What is potency?
The concentration at which a drug is effective (determined by affinity of drug for receptors, its efficacy & the receptor reserve)
n.b. this is in relation to another drug!!
What is affinity?
How well a drug binds to its receptor
What is efficacy?
How efficiently a drug elicits a response in cells
Which enzyme terminates ACh action?
Name an anticholinesterase drug?
Neostigmine (prolongs presence of ACh in cleft = indirect sympathomimmetic)
What is the action of Carbidopa?
inhibits the intracellular enzyme required for NA synthesis (prevents excesss NA release) = Parkinson's
What is Sildenafil used to treat (3)?
pulmonary hypertension High altitude sickness erectile dysfunction
What type of receptors are GPCR's?
What is pharmokinetics?
how the body deals with a drug
What are the 4 different receptor superfamilies?
- Tyrosine Kinase
What is specifity?
how selective a drug is
n.b. no drug is truly selective (higher concentrations often increases other actions)
What does the dissociation constant show?
the concentration of drug that occupies 50% of receptors
What does a lower dissociation constant show us about the efficacy of a drug?
(less drug is needs to be added before 50% of receptors are bound)
How do you calculate the dissocaiation constant?
How do you work out fractional receptor occupancy?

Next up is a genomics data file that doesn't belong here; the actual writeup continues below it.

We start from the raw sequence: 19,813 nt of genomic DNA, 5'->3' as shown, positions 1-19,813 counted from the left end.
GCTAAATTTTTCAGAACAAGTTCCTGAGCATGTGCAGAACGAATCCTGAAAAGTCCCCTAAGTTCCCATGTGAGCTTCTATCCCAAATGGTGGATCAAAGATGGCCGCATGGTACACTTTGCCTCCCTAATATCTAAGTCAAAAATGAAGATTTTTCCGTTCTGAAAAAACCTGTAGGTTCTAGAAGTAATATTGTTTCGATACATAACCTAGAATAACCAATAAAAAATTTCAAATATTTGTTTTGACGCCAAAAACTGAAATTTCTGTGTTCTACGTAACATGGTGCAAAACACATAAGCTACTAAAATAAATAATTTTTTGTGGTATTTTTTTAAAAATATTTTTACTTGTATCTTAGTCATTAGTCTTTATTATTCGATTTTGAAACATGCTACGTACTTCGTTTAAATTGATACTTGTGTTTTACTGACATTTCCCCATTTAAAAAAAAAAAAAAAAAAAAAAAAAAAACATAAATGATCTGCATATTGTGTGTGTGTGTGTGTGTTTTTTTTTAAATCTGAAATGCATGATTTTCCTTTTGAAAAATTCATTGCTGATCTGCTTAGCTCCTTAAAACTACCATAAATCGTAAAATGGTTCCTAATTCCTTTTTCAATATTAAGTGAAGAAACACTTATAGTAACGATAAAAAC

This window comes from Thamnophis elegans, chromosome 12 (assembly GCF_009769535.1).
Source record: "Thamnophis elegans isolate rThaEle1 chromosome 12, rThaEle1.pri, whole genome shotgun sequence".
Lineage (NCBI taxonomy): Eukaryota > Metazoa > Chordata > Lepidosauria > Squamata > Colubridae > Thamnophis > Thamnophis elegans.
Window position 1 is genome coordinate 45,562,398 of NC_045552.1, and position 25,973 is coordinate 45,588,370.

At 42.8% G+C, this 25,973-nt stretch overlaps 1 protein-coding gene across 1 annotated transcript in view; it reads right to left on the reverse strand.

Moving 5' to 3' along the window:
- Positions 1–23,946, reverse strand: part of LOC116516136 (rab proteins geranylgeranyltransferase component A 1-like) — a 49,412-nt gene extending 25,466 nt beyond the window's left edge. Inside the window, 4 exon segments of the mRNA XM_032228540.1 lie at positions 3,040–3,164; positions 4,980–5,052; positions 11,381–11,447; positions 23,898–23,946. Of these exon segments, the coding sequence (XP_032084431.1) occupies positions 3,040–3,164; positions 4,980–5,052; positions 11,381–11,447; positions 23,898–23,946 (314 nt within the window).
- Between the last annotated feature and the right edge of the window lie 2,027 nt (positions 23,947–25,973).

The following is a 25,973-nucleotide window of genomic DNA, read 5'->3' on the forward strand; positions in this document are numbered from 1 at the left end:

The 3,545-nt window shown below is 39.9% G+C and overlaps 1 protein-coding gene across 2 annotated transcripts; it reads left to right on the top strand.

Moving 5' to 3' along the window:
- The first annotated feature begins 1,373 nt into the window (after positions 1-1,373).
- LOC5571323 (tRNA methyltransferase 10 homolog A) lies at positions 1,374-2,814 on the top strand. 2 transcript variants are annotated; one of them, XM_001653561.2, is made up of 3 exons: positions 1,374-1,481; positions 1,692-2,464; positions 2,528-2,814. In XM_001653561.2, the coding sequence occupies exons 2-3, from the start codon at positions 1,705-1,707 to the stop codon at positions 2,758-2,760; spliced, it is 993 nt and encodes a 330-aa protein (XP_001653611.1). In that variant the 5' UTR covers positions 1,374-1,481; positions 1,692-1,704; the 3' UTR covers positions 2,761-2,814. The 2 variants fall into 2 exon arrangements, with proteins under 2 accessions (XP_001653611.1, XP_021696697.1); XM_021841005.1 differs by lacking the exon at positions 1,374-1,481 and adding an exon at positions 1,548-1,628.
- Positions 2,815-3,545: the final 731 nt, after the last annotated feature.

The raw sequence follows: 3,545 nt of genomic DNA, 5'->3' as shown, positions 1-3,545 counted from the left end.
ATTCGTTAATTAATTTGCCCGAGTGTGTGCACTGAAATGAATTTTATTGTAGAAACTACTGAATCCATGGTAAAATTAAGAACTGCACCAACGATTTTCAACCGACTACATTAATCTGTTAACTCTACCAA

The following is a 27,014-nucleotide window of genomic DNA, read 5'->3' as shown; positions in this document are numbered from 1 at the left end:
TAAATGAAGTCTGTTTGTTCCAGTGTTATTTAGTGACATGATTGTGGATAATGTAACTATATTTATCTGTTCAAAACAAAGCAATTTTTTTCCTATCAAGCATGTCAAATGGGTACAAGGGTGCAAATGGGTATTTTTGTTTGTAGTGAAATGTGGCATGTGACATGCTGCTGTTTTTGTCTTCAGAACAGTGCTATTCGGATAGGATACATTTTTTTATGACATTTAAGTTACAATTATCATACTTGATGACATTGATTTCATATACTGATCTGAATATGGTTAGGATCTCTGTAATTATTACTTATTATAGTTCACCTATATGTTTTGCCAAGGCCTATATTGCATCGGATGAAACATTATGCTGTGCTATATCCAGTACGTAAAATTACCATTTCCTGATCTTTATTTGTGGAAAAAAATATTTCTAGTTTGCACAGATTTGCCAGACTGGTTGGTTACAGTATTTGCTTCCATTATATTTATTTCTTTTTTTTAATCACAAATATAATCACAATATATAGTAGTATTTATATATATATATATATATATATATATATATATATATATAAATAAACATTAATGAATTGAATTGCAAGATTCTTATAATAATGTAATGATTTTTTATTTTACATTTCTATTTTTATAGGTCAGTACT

In which 5 conditions is the fractional receptor occupancy equation valid?
- Receptor drug concentration the same as that applied to the system
- 1 drug combines to only 1 receptor
- a negligible amount of drug added is bound
- binding of 1 drug molecule doesnt influence another (no cooperativity)
Which direction does a concentration response curve shift with a drug of lower efficacy?
(EC50 increases and receptor reserve decreases)
How do we calculate response?
What is the EC50?
The concentration of drug that gives 50% of that drugs maximum response
On a concentration response curve which side of the dissociation constant does the EC50 lie?
(you dont occupy 50% of the receptors to get 50% the biological response -> often binding = cascade of events)
What is partial agonism?
A drugs maximum response is less than the full response the tissue is capable of
(no receptor reserve)
With partial agonists how do we need a few or lots of receptors to have an effect?
(e.g. salbutamol -> lots of beta 2 receptors in lungs)
What are the 4 different types of antagonism?
- Un-competitive (activation state changes -> exposes binding sites)
- Physiological (reversal mechanisms e.g baroreceptor reflex)
In competitive antagonism what happens to the concentration response curve?
It shifts parrellel to the right
(more agonist is needed to get the same response = no reduction is max response!)
What are the 3 different ways of competititve irreversible antagoism?
- Allosteric modulation
- Ligand gated channel blockers
- Block later in pathway from receptor activation to response (e.g. enzyme inhibitor or Ca channel blocker)
What is the theory of constitutive activity?
Some receptors have a constitutive (resting) level -> becomes active on its own can agonise to produce response but can use inverse antagonist = no response
what is tolerance?
Repeated drug administration leading to adaptive downregulation of receptors to that drug
n.b. this is how some drugs (anti-depressants work -> downregulate serotonin reuptake channels)
What happens over time follwoing desensitisation?
Channels recover to normal level of response